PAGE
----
Tapestry with Joan's Image
of Joan of Arc
France During Hundred Years' War
The setting for Joan’s birth, and her 19 years of life, was in northern France during the
Hundred Years’ War. This series of wars was brought about, in part, by the opposing claims to the French throne that were pursued by king Henry VI of England and Charles, the son of the late Valois king of France,
Charles VI. Henry, aided by the
Duke of Burgundy, who’s father [John the Fearless] had been assassinated in 1419 by the minions of Charles, led an English army bent on the conquest of France.
By 1427, five years after his Father’s death,
Charles had still not been crowned king. This fact caused a large number of Frenchmen to be cynical about his cause.
Reims, the ancient place for crowning French kings, was in the hands of the English and Charles’ treasury was in dire straights. Charles’ cause seemed hopeless.
Joan of Arc's Religion
Jeanne d’Arc, the daughter of a wealthy tenant farmer, was born at Domrémy France, in the Meuse River valley, in what is now the département of
Vosges, in the region of
Lorraine, to the east of
Nancy [also called Jeanne la Pucelle d’Orléans (Joan the Maid of Orléans)]. The area were she was born was often the scene of fighting during the Hundred Years’ War between the French and English. At the time, the English and their ally, the Duke of Burgundy, controlled almost all of northern France, including the
Champagne city of Reims [which had been the venue for over a thousand years for the coronation of the French kings]. The Valois Dauphin,
Charles VII, had not yet been crowned. His succession to the throne was in dispute and a large portion of the French population did not follow him.
Joan acquired a deep religious belief from her mother and spent much of her time praying in church. By the age of 13 she was having religious visions and was hearing what she believed to be the voices of saints. Initially, she kept these experiences to herself. But, when St. Catherine and St. Margaret told her that God had chosen her to help Charles VII to drive the English out of France, she told her parents about the visions. Her father refused to let her go to Charles.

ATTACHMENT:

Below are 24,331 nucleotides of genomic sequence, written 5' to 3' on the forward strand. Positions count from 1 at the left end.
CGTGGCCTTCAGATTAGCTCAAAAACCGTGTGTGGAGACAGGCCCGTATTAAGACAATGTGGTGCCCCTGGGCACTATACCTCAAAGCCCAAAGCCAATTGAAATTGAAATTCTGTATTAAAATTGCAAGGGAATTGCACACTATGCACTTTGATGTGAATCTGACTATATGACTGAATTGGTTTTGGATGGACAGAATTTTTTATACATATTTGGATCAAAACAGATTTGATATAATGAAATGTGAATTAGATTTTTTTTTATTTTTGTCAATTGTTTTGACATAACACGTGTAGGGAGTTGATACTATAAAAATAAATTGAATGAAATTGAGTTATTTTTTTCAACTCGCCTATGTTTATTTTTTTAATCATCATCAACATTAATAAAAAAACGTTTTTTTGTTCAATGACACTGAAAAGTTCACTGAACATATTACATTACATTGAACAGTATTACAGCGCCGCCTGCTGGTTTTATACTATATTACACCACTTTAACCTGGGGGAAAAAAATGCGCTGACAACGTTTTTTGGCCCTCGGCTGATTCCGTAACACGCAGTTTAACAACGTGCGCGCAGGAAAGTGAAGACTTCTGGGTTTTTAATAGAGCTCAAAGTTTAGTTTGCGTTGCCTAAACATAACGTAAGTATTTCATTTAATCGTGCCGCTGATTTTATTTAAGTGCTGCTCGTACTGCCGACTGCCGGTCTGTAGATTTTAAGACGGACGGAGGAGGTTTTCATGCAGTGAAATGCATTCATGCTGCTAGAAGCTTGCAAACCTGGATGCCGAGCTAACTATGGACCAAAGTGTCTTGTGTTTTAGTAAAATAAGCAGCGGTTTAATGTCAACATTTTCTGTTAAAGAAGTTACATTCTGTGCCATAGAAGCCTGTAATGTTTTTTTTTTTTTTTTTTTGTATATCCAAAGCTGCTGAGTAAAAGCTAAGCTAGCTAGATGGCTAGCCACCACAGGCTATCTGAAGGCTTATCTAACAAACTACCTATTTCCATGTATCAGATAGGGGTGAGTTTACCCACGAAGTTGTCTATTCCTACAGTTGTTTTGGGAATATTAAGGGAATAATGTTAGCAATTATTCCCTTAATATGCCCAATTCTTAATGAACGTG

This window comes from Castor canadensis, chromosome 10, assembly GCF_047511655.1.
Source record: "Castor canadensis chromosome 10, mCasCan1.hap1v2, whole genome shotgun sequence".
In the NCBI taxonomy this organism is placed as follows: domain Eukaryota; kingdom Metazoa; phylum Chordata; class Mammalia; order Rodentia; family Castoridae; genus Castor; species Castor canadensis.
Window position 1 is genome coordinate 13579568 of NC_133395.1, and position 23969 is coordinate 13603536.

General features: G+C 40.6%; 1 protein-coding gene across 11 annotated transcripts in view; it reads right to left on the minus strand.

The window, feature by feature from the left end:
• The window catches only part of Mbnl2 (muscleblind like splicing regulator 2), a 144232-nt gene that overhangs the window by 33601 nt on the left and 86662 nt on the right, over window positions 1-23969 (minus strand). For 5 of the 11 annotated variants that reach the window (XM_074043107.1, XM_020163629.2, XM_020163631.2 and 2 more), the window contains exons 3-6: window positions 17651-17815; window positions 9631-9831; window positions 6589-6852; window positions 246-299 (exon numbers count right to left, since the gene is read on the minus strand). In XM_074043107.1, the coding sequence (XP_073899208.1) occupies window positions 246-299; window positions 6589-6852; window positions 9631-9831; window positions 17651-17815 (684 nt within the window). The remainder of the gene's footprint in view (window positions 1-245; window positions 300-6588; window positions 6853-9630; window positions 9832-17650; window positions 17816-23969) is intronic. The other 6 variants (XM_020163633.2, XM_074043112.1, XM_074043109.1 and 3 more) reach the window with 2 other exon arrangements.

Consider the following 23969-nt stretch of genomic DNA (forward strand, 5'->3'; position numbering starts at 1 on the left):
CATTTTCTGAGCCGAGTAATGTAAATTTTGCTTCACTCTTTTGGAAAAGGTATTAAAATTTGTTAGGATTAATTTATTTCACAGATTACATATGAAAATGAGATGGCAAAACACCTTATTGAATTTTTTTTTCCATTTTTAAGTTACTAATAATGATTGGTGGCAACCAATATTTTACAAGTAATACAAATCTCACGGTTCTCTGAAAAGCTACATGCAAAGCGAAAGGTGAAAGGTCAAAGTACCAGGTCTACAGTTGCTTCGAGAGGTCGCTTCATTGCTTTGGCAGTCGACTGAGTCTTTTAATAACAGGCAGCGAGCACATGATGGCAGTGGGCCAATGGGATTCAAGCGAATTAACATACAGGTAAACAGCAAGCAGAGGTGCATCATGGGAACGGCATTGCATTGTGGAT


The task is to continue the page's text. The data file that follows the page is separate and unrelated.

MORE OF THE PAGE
Joan's First Try to go to Charles VII
In 1428, Joan’s visions continued, and her friends [who believed she was really divinely inspired] obtained a horse and boy’s clothing for her and accompanied her to the military commander at Vaucouleurs [which is located just west of
Nancy in present the present day départment of Meuse, region of Lorraine], Robert de Baudricourt. Baudricourt did not take her seriously and she returned home.
Joan Goes to Charles VII
In January, 1429, Joan again went to Vaucoulers where this time she was able to gain the confidence of Capitan Baudricourt. He provided her with an escort of six men at arms to take her to the king at Chinon [which is in the present day département of
Indre-et-Loire, the region of
Centre] in the
Loire Valley. She left Vaucoulers, for Chinon on about February 13, dressed as a man. She, and her escort, traveled 11 days, across enemy held land, before reaching the Dauphin.